For Immediate Release

 

DR. BEVERLY CLARK III NAMED TO HEAD NEW NANOTECHNOLOGY PROGRAM

 

Dr. Beverly Clark, III

DANVILLE, VA, June 11, 2009 – Dr. Beverly A. Clark III is looking to make a difference as he returns to his hometown to serve as Director of Nanotechnology Education at Danville Community College. The former Java resident and Chatham High School graduate had been working at North Carolina State University while completing his doctoral studies when he was presented with the opportunity to start a new program on the community college campus.

“Nanotechnology is a fast growing technology and is finding its way into a number of professions,” Clark says. “Bringing the program to this region is a good idea and I commend DCC President Dr. Carlyle Ramsey for taking the initiative. It also gives me a great opportunity to work in my hometown and give something back to this community."

Clark is the son of Beverly Clark, Jr. of Lynchburg and Althera Clark of Danville. After graduation from Chatham High School in 1994, he attended Emory and Henry College, graduating in 1999 with a Bachelor of Science degree in physics. In 2003, he earned his master’s degree, also in physics, from NC State University. He completed his studies for a PhD in Physics on June 10, 2009. For the past five years, he has worked as a research assistant under Dr. Hans D. Hallen, with the Near-field Optics Lab, where he developed a new microscopy tool called Split tip Scanning Capacitance Microscopy (SSCM), used for characterization of nanoscale materials and molecular electronics.

He says he has always been interested in science and math and actually planned to become a mechanical engineer until he began studying physics. After being introduced to nanotechnology in a big way in 1999, he changed his focus, although he says his goal is to make science and math – through nanotechnology education - interesting to young people and adults.

Clark explains that nanotechnology is defined as the control and understanding of matter on an atomic and molecular scale and its application to science and technology. A nanometer equals one billionth of a meter. Examples of nanotechnology can be found in many sectors, such as academia, business, health care, chemistry, engineering and industries including biotechnology, pharmaceutical, microelectronics, medical and materials science.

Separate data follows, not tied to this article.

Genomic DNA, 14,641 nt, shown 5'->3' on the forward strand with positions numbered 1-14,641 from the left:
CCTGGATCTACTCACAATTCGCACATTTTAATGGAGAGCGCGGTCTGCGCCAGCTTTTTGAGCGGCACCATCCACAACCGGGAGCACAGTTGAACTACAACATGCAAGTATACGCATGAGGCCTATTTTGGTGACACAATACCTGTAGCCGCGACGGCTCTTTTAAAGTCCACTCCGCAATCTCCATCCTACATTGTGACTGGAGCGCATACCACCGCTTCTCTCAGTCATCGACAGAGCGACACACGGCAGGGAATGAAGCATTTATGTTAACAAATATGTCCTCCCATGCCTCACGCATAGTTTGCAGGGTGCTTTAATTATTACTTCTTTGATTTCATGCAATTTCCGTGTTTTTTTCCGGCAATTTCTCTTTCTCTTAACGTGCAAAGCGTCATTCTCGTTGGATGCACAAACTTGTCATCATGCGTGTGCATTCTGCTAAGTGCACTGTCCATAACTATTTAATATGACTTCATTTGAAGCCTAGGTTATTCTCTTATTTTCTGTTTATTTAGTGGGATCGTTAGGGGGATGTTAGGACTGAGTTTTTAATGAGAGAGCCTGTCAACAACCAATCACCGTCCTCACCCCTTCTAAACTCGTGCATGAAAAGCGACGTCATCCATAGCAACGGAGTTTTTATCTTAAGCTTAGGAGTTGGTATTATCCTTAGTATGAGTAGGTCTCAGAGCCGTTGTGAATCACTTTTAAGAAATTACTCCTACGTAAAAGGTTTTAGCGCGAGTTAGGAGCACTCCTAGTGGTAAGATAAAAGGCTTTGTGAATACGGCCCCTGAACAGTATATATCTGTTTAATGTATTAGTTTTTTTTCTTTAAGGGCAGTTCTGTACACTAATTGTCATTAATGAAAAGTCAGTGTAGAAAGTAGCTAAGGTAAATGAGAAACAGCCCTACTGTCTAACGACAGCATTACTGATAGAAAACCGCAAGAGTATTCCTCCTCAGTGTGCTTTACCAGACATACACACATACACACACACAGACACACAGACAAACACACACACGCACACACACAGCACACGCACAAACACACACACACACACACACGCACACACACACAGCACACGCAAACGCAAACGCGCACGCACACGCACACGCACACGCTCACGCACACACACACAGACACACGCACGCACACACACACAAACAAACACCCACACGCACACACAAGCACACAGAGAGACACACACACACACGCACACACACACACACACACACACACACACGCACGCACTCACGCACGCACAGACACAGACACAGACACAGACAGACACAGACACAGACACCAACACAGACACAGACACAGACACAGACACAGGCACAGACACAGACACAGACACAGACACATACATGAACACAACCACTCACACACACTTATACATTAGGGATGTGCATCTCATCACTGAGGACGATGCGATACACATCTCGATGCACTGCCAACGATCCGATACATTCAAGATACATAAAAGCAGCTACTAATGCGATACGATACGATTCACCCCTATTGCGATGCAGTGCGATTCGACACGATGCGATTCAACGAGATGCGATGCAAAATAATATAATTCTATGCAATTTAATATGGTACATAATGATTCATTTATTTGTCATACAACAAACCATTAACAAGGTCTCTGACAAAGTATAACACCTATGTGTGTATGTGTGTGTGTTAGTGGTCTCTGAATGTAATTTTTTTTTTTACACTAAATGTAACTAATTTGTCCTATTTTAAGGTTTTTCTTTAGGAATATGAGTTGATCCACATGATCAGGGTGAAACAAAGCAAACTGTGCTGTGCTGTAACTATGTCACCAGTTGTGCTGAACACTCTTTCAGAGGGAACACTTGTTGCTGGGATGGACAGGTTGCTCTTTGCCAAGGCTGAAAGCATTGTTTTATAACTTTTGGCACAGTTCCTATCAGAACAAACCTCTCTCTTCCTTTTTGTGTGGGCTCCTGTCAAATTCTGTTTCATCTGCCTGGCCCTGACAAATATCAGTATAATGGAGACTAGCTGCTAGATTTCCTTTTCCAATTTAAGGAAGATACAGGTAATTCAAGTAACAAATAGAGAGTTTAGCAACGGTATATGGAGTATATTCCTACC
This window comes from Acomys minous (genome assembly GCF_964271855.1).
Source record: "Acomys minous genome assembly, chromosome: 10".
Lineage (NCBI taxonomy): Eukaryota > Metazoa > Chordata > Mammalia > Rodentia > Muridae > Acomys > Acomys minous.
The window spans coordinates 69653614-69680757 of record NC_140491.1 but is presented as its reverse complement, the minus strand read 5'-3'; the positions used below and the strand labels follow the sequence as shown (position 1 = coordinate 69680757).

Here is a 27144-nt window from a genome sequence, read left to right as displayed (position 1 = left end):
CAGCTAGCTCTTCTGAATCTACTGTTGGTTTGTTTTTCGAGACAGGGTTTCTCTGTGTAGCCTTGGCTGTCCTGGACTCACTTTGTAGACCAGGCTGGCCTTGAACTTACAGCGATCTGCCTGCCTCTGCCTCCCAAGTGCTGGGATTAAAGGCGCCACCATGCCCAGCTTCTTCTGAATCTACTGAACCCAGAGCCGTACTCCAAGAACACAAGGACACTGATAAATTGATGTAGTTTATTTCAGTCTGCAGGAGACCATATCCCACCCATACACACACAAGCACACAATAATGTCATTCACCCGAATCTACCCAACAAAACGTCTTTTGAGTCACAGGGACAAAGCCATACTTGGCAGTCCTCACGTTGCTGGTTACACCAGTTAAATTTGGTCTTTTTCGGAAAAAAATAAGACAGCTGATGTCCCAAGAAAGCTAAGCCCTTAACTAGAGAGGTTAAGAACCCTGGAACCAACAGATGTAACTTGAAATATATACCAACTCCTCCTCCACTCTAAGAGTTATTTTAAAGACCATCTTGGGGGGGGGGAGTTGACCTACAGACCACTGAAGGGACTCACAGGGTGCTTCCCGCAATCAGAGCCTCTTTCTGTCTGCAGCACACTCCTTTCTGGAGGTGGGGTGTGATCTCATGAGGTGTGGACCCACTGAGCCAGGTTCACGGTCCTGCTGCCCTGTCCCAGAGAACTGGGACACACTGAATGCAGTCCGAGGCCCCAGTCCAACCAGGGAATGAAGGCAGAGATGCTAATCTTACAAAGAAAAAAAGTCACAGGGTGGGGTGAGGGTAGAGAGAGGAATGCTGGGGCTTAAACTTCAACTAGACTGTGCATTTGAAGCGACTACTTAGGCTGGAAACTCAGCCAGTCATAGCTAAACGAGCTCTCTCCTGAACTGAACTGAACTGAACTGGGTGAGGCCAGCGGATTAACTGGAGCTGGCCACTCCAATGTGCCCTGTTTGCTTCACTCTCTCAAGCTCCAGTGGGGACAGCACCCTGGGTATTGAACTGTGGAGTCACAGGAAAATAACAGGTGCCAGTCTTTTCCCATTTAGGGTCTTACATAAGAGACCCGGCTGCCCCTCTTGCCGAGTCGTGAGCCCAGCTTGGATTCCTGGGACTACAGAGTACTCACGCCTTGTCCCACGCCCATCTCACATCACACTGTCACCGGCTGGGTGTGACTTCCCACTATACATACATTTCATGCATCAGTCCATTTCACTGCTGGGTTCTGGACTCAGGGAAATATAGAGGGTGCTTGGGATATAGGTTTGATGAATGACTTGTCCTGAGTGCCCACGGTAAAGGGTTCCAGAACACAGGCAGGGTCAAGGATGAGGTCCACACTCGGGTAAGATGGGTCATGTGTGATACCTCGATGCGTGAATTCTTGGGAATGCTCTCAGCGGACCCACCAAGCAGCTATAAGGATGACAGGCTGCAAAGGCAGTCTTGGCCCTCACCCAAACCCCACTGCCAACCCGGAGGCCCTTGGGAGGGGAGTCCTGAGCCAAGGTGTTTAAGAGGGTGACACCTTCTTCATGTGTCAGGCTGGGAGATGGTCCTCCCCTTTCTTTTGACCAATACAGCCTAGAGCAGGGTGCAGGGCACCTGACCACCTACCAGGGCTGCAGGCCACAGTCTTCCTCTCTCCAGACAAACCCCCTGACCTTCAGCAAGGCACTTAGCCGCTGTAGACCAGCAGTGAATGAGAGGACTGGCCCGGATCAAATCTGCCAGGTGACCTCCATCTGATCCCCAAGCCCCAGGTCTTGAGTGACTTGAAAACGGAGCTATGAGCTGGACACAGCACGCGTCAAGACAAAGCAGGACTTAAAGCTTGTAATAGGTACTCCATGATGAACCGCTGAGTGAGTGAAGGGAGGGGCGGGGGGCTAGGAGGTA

“The National Science Foundation predicts that there will be over 1 million new nanotechnology jobs created by the year 2025,” Clark notes. “A focus in this area could be one way of providing sustainability in the area’s workforce.

“Every time you walk through the airport, safety and screening protocols involve the use of some forms of nanotechnology,” Clark continues. “People would be surprised to find out how much of our lives everyday are impacted by nanotechnology.”

In addition, he says clothing manufacturers are experimenting with nanotechnology to create stain-resistant, bug resistant, and fire retardant apparel. Also, color screens used in car stereos and cell phones may just get brighter, lighter, thinner and consume less power with applications of nano materials.

Clark kicks off DCC’s new program in the fall semester by offering several general education-related courses and by spring semester to begin a program cohort. The two-year nanotechnology education program will offer an Associate in Applied Science Degree and prepare graduates for careers such as lab technicians or technical scientists. For students desiring to continue their education, they can transfer to a university and pursue studies in research.

“One thing that I like about this degree is there are not limiting factors. The nano applications can be made on many levels. DCC students can be among the first in the nation to hit the job market with this associate degree,” Clark adds. He will be spending the summer working on course development and setting up the lab.

Clark explains that the program will be of interest to both young adults and those looking for career changes. However, he says prospective students should have an interest in and/or curiosity about science and math.

Clark proves that science and math are interesting and that you can certainly be a well-rounded individual. In addition to research, Clark has also been an adjunct physics instructor at North Carolina A&T State University in Greensboro, and an English as a Second Language instructor in San Paulo, Brazil. In fact, he is fluent in Portuguese and is a musician with expertise on the bass guitar and saxophone. He is also the author and/or co-author of several scholarly research articles dealing with new techniques in microscopy. He has been published in the Applied Physics Letters and the Journal of Vacuum Science and Technology. He ihas received numerous awards and honors, including a General Electric Fellow, member of the Optical Society of America and the American Physical Society, and the GAANN Fellowship Electronic Materials Grant for Research.

DCC’s nanotechnology program is a partnership with the University of Virginia, Pennsylvania State University, Averett University and the University of North Carolina in addition to various local businesses. DCC is currently registering students for the fall semester. Fully-paid National Science Foundation scholarships are available through DCC.

A Nanotechnology Program information session will be held on Thursday, July 16 at 5:30 p.m., at the Regional Center for Advanced Technology and Training (RCATT), 121 Slayton Avenue, in Danville.

For more information, contact DCC’s Workforce Services Office at 434.797.6437; toll free: 800.560.4291, ext. 6437; or click here.

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